This discovery may lead to a new approach to suppress meningitis outbreaks.
“It is the first time that anyone has taken a bug — a friendly bacterium — and has shown that it changes the way that you can become colonized by the meningitis bacterium, Neisseria meningitides,” said study author Robert Read from University of Southampton.
Severe forms of meningitis can be life threatening and the first symptoms of the disease are usually fever, vomiting, headache and feeling unwell.
In the study, researchers placed drops containing low doses of Neisseria lactamica, a related but harmless bacterial strain, into the noses of 149 healthy university students in Britain.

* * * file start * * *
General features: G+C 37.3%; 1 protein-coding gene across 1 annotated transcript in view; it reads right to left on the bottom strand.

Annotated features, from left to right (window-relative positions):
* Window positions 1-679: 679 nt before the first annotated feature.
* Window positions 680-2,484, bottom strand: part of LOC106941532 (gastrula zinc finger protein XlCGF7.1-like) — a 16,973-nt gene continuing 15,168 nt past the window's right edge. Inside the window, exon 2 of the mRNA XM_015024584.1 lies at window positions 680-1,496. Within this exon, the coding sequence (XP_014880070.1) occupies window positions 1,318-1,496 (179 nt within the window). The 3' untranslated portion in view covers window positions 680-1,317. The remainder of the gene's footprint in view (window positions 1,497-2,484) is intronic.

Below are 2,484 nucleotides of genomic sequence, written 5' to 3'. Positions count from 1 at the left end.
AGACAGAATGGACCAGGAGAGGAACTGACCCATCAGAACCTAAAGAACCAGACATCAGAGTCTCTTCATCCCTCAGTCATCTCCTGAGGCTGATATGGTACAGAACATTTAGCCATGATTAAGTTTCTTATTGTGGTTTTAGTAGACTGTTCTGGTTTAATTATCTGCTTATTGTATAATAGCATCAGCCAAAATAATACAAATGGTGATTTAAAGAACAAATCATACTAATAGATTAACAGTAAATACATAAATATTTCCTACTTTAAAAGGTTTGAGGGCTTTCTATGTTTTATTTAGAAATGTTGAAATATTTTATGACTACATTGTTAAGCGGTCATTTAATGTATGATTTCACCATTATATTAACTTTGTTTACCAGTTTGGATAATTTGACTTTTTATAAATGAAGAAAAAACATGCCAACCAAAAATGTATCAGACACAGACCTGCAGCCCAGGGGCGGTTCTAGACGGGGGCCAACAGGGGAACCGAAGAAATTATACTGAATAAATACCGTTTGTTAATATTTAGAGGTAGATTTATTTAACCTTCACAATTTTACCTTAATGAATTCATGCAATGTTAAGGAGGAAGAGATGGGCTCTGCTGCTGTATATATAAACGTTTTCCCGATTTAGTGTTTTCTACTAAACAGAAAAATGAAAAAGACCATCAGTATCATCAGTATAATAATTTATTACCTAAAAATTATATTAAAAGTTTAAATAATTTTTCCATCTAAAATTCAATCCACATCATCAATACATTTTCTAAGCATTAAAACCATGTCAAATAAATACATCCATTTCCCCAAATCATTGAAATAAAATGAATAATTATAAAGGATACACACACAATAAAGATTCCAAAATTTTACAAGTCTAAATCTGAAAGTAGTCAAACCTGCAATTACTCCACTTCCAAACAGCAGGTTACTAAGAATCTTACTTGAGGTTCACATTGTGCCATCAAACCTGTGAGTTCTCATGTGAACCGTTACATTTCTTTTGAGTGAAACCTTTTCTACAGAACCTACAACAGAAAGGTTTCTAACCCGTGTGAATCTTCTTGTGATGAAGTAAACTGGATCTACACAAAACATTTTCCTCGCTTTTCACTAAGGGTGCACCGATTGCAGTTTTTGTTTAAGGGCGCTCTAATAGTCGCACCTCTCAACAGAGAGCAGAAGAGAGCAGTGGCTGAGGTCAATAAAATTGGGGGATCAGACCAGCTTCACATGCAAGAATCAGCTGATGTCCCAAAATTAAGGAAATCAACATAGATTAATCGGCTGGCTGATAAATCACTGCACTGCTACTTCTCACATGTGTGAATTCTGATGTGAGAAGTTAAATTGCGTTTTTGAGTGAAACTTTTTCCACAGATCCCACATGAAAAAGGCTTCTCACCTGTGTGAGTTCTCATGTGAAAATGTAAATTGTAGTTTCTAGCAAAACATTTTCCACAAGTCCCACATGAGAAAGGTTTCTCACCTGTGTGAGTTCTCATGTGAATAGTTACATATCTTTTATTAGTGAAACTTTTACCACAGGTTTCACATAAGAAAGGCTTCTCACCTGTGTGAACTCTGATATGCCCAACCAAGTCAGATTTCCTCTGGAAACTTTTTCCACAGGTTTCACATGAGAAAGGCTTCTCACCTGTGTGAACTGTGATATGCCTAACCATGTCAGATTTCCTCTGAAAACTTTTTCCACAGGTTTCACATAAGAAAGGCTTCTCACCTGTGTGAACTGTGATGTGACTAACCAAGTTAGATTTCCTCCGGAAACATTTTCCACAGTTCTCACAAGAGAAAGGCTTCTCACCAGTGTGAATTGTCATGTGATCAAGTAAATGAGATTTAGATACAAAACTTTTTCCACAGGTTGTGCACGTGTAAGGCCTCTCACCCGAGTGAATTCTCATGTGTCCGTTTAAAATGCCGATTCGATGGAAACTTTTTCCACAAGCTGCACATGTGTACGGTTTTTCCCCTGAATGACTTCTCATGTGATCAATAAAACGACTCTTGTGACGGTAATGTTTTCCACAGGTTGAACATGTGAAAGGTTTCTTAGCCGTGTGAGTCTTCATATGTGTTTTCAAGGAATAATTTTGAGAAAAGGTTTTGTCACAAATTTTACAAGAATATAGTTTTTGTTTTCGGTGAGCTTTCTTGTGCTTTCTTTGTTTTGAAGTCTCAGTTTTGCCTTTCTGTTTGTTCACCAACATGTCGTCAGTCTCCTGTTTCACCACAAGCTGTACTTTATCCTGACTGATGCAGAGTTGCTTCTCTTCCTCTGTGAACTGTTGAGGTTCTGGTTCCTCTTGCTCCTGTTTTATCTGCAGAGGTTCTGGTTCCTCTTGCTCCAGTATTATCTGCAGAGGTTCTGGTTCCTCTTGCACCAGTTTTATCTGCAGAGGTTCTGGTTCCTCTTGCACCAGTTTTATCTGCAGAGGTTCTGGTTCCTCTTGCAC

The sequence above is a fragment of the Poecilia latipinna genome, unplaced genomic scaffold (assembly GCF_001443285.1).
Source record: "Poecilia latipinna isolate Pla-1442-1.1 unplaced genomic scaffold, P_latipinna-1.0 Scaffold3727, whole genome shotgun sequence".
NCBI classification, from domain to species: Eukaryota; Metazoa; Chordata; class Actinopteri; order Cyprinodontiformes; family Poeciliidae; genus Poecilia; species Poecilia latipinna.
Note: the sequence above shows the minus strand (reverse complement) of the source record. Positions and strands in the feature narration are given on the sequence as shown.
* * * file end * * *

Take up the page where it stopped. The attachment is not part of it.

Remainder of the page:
The control group for the study included 161 students that received drops of saline instead. Nose swabs were taken at regular intervals over six months and tested for both types of bacteria.
It took as little as two weeks before the effect was seen, with the number of students with N. meningitidis dropped by 9.5 percent compared to those who were received by N. lactamica using the drops. The effected lasted at least four month, researchers added.
The findings were published online in the journal Clinical Infectious Diseases.